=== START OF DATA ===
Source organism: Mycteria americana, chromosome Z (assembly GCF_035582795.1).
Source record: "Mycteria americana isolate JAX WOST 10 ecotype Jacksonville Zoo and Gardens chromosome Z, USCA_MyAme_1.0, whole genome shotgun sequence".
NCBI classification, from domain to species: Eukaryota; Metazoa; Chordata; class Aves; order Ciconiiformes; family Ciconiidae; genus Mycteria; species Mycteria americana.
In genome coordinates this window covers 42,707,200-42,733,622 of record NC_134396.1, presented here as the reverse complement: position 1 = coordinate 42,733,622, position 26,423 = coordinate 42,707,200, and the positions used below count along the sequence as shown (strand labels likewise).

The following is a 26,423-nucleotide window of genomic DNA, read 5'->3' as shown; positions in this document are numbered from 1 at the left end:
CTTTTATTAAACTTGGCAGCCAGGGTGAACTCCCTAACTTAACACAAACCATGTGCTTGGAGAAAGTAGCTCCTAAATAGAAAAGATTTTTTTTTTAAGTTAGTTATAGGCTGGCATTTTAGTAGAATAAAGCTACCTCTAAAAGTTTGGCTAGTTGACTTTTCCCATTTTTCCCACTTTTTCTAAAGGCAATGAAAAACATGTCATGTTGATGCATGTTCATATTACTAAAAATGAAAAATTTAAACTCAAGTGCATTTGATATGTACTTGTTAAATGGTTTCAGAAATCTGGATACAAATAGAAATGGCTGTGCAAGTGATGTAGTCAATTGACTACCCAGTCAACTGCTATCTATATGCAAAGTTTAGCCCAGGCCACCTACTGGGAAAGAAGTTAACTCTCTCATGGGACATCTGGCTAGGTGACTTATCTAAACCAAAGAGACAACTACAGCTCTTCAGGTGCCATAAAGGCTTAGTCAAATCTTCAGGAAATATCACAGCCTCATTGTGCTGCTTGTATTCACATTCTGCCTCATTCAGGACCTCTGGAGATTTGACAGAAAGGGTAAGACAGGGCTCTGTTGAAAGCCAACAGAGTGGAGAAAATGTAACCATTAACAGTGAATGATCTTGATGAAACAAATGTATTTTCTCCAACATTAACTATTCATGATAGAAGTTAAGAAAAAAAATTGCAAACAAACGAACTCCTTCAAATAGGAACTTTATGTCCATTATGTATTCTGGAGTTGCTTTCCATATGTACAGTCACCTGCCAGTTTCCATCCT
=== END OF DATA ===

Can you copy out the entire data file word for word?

Source organism: Mycteria americana, chromosome Z (assembly GCF_035582795.1).
Source record: "Mycteria americana isolate JAX WOST 10 ecotype Jacksonville Zoo and Gardens chromosome Z, USCA_MyAme_1.0, whole genome shotgun sequence".
NCBI classification, from domain to species: Eukaryota; Metazoa; Chordata; class Aves; order Ciconiiformes; family Ciconiidae; genus Mycteria; species Mycteria americana.
In genome coordinates this window covers 42,707,200-42,733,622 of record NC_134396.1, presented here as the reverse complement: position 1 = coordinate 42,733,622, position 26,423 = coordinate 42,707,200, and the positions used below count along the sequence as shown (strand labels likewise).

The following is a 26,423-nucleotide window of genomic DNA, read 5'->3' as shown; positions in this document are numbered from 1 at the left end:
CTTTTATTAAACTTGGCAGCCAGGGTGAACTCCCTAACTTAACACAAACCATGTGCTTGGAGAAAGTAGCTCCTAAATAGAAAAGATTTTTTTTTTAAGTTAGTTATAGGCTGGCATTTTAGTAGAATAAAGCTACCTCTAAAAGTTTGGCTAGTTGACTTTTCCCATTTTTCCCACTTTTTCTAAAGGCAATGAAAAACATGTCATGTTGATGCATGTTCATATTACTAAAAATGAAAAATTTAAACTCAAGTGCATTTGATATGTACTTGTTAAATGGTTTCAGAAATCTGGATACAAATAGAAATGGCTGTGCAAGTGATGTAGTCAATTGACTACCCAGTCAACTGCTATCTATATGCAAAGTTTAGCCCAGGCCACCTACTGGGAAAGAAGTTAACTCTCTCATGGGACATCTGGCTAGGTGACTTATCTAAACCAAAGAGACAACTACAGCTCTTCAGGTGCCATAAAGGCTTAGTCAAATCTTCAGGAAATATCACAGCCTCATTGTGCTGCTTGTATTCACATTCTGCCTCATTCAGGACCTCTGGAGATTTGACAGAAAGGGTAAGACAGGGCTCTGTTGAAAGCCAACAGAGTGGAGAAAATGTAACCATTAACAGTGAATGATCTTGATGAAACAAATGTATTTTCTCCAACATTAACTATTCATGATAGAAGTTAAGAAAAAAAATTGCAAACAAACGAACTCCTTCAAATAGGAACTTTATGTCCATTATGTATTCTGGAGTTGCTTTCCATATGTACAGTCACCTGCCAGTTTCCATCCT